But, even though - like today - we can rationally explore this process of repentance in the wilderness and encourage ourselves to trust to its ultimate efficacy, in itself this is utterly insufficient because it would still be to trust only in our self-power and, therefore, to remain restricted by the limitations of our current ways of thinking.

No! The only way by which we may taste the fruits of this union with Other-power (tariki), with God, is in through a real experience of wilderness and an associated act of repentance in which we truly acknowledge our present limitations and failures and then humbly and faithfully wait and see what comes into the space/clearing created.

John the Baptist and his most famous follower, Jesus of Nazareth, were two such people who trusted to this process - they made a clearing/space (preparing the way of the Lord, making his paths straight) - and in so doing found a new closeness with God and, as a result, discovered a new and better way of being in the world which helped them to challenge and modify, in some remarkably effective ways, prevailing ways of thought which, in their own time, were threatening the well-being of society.

Now, you might now be asking what consequences this has for us as liberal religious people today? The plain truth is that in so many areas of our lives, economically, ecologically and spiritually, we are discovering that we are in deep trouble. Many of us are beginning to recognise that the solutions which are being put forward to the problems of our age - including many of our own solutions - are merely disguised reworkings of old and thoroughly bankrupt paradigms (sometimes literally so). But of course they are! Unless we stop, admit we are in the wilderness and humbly open ourselves up to the possibility of experiencing God/Other-power (tariki). As we do this we will almost certainly find that that we are not going back the way we came and will be striking off at a singularly sharp angle, away from tradition.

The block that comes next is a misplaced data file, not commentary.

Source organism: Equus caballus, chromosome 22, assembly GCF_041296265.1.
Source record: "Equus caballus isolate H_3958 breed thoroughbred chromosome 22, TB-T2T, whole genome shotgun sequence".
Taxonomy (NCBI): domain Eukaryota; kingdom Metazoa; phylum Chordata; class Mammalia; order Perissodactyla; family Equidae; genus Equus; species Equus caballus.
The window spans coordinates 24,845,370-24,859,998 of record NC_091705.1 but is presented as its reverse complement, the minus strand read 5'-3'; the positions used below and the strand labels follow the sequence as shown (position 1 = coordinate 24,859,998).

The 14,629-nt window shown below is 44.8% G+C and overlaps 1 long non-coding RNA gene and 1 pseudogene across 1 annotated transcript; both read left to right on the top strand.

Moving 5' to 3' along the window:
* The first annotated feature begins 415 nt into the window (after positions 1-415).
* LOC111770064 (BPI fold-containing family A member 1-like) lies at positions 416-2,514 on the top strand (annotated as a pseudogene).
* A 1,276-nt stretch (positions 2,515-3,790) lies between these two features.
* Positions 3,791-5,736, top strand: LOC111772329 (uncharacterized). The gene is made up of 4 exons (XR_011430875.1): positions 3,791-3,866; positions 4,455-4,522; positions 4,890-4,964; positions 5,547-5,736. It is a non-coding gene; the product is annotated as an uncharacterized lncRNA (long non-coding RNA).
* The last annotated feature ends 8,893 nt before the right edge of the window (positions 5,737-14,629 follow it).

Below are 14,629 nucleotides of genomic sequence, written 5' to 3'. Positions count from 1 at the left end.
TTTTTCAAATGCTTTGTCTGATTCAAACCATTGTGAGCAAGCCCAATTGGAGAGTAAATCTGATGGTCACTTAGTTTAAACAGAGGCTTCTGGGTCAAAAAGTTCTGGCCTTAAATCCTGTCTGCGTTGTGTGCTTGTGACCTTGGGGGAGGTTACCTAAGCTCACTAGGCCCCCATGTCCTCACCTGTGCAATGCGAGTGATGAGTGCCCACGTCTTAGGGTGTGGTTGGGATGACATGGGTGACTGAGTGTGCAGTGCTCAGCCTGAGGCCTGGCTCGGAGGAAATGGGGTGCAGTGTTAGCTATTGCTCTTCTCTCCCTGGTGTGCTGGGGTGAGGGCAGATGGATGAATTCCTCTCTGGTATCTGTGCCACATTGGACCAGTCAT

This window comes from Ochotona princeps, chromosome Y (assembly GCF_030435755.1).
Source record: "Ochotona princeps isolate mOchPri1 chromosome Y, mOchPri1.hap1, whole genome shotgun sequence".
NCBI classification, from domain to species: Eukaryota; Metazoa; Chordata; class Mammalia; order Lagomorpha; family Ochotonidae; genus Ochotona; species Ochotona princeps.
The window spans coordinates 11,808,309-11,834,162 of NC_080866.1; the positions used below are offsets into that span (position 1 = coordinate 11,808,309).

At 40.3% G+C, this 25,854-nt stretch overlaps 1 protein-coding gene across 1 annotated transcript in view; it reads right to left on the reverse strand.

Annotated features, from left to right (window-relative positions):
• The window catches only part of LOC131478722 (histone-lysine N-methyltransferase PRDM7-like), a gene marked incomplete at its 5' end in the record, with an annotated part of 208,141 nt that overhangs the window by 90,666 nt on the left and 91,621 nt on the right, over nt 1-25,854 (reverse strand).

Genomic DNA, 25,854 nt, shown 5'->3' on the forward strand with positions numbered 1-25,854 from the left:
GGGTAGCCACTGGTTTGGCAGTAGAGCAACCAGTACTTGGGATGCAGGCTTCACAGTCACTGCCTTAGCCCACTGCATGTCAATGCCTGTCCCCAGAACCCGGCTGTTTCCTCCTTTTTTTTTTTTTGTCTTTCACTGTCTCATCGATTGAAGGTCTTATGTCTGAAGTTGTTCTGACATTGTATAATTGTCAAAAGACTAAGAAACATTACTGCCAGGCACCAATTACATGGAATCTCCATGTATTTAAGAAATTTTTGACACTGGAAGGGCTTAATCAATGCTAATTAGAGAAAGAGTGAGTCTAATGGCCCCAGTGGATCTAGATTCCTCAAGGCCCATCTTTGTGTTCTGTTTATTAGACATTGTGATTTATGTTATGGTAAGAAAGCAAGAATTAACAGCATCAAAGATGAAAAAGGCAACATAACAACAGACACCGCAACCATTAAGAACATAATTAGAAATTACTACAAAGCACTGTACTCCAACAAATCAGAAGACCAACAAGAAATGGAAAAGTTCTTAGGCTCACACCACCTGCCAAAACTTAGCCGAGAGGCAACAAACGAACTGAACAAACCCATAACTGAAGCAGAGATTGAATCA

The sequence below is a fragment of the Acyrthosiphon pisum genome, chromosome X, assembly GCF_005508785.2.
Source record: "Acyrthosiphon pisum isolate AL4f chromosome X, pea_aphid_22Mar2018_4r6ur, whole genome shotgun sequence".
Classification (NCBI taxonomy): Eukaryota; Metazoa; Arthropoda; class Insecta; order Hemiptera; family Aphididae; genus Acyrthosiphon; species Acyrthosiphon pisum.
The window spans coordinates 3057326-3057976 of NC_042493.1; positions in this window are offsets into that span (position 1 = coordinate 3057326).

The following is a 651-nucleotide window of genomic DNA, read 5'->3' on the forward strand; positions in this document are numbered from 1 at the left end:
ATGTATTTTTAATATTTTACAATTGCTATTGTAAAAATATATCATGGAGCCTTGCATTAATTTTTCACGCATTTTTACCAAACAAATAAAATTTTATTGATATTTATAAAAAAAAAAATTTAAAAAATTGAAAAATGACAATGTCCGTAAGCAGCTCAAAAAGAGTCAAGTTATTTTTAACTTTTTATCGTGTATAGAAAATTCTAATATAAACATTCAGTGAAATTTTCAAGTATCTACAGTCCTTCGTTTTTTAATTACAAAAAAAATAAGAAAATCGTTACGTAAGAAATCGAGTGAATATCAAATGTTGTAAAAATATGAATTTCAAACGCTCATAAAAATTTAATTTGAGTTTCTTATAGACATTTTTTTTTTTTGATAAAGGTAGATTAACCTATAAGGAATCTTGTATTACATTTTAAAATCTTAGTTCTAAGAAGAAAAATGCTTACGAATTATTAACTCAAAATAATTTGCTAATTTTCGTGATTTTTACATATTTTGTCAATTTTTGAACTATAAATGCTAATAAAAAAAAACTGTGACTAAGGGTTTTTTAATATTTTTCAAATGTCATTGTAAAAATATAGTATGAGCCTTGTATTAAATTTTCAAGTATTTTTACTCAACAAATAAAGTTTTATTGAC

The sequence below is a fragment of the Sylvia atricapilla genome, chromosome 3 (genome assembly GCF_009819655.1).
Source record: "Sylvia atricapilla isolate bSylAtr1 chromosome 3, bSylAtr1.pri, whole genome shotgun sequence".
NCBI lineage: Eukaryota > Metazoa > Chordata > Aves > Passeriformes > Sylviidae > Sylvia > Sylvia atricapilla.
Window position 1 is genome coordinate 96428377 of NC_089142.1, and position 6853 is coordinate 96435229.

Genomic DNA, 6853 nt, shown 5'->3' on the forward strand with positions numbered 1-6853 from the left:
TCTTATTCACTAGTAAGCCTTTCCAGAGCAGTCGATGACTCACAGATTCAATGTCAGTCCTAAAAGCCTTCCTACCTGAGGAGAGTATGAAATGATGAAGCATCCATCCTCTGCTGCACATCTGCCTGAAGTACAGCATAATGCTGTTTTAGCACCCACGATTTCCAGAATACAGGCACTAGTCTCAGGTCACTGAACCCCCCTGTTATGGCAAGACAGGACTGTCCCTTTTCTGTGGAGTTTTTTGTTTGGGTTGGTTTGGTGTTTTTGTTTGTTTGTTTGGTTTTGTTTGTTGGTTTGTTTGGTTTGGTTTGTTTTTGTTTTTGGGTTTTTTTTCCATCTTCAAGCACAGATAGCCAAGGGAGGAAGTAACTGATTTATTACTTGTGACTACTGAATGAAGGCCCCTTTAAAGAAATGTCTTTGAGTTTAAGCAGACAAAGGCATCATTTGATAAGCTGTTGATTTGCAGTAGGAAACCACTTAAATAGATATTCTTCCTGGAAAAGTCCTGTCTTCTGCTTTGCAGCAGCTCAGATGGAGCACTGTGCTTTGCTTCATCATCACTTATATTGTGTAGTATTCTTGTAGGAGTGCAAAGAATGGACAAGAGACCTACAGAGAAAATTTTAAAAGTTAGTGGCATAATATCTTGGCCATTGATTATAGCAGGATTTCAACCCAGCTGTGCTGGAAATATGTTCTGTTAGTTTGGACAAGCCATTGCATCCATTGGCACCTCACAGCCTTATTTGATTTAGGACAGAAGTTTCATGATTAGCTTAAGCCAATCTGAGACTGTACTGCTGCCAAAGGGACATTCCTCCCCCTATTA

I am not quite suggesting that, like some latter day John the Baptist, I now take you all down to the end of the road to the River Cam to be baptised, en masse, for the renewal of the forgiveness of sin but I am suggesting that individually and as a community we do need to begin to place at the centre of our religious practice a disciplined but creative and ultimately positive way of repentance or zangedo - a process by which we may always slowly be clearing out old habits and world views and allowing a space so that something not entirely our own can come into view and transform us. This new ‘thing’ is, of course, symbolised in this season and its stories as the Christ Child. But although this new thing can be given a tangible symbolic form what form it actually takes in our time, place and culture will not be clear until it comes.

So my Advent message to you today is simple - it is no more nor any less than that which John the Baptist, Jesus and Tanabe gave in their own times and cultures: "Repent” for only then, in the space/clearing we make, can a better vision of how we might live come to us.